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Imposter syndrome is estimated to affect up to 82% of the population.  So what is it and why can it affect your mental health in such an impactful way?  

What is imposter syndrome

It was described by Langford and Clance in 1993 as ‘feelings of insecurity and self-doubt’.  

The imposter syndrome is most recognisable through your self-talk. The most common thoughts are ‘I don’t deserve to be here’ or ‘I’m not worthy or good enough’.  The feeling of inadequacy drains our energy and motivation and can contribute to feelings of depression and anxiety. 

First identified as something affecting only women in the workplace, research has shown that it applies to people across the gender spectrum and all ages.  What’s also becoming more widely accepted is that it can show up in any area of life, not just work. People can experience it in any activity and even in intimate relationships, and friendships.

The imposter syndrome can feel so persistent and undermining that the quality of health and wellbeing you’d like is compromised. Thoughts and feelings are always information so given the prevalence and impact of this experience, what is the information here? Let’s get curious.

Is it ok to self-talk? 

We all do self-talk whether it’s just in our thoughts or whether we say it out loud.  Self-talk is pretty much what the words suggest: it’s how we talk to ourselves.  You may wonder if it’s ok to do that? The short answer is: yes. We all do it.  Trying to not do self-talk is like trying to not think or breathe.  We need it. The aim isn’t to stop self-talk, it’s about getting curious and sherlocking what kind of self-talk you are doing and checking if it’s helpful to you.  

Know the Bananarama (and Fun Boy Three) song from the ‘80s? ‘It ain’t what you do, it’s the way that you do it’. 

Inner critic and Imposter Syndrome

Self-talk is often referenced in terms of having parts of us that each has a different purpose like an inner critic, inner coach and inner child.  As the name suggests, the inner critic’s purpose is to be critical as it does with imposter syndrome.  For a long time the focus has been on silencing your inner critic or getting rid of it but here at The Helpful Clinic we believe that this isn’t actually helpful and fortunately, the consensus seems to be shifting to ‘working with your inner critic’.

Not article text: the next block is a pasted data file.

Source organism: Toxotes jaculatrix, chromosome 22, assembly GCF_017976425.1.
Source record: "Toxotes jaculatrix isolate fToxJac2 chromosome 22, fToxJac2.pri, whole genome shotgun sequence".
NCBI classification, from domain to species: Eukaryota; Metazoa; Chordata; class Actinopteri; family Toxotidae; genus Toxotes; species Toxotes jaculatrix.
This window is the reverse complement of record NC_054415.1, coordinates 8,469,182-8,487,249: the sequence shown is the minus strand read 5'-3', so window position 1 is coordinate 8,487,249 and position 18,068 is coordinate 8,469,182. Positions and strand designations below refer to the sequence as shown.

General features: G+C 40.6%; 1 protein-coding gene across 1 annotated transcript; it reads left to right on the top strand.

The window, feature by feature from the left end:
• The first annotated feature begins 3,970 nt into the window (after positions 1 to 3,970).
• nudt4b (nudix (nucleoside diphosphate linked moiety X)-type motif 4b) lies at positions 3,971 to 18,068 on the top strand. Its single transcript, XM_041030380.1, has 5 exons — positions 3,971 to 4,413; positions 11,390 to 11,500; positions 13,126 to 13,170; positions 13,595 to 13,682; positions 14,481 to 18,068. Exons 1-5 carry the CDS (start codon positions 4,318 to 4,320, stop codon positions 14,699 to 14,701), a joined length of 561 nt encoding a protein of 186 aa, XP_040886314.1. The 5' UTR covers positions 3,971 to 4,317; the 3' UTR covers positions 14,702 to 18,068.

Why is it important to work with your inner critic and not silence it? 

If you’ve read our blog Let it go versus Let it be you’ll know that more often than not ‘silencing’ or ‘letting go’ is more likely to be the result of avoidance or denial than actually dealing with the reality of what is going on.  

When you do this, you may have temporary respite but sooner or later it’ll come back and often hit you even harder because it’s been left unattended. By sherlocking and getting curious you’re able to address the clues and causes of what drives your inner critic and the thoughts and feelings of the imposter syndrome. 

What is the information in the imposter syndrome?

The imposter syndrome has three main aspects: beliefs, skills and social context.  Let’s look at each in turn:


Your beliefs shape how you perceive everything, including yourself.  The purpose of your beliefs is to tell you what’s safe, unsafe, what’s good, bad etc. You then filter all information through the prism of this belief.  If you believe that you are not good enough, you will find references that support this belief and regardless of what others tell you, you won’t believe them.  Whether you ‘inherited’ this belief from your family or friends or whether you picked it up along the way, it’s helpful to identify what it is and how it shows up for you.  


‘I’m not good enough’ is a thought pattern that often shows up here.  More often than not, it’s about not being good enough at something, like spreadsheets, relationships or public speaking, it’s about skills.  This practical aspect of imposter syndrome is often overlooked. Your skills affect how good you are at something.  If you’ve not got the skills to do something you won’t be very good at it.  If you need to up your skills, that’s information that you can act on.  If you’re out of practice, you need to do some training. If you’ve already got the skills but are struggling to recognise your level of competence,  write down what you know how to do so you can see it listed outside of your head.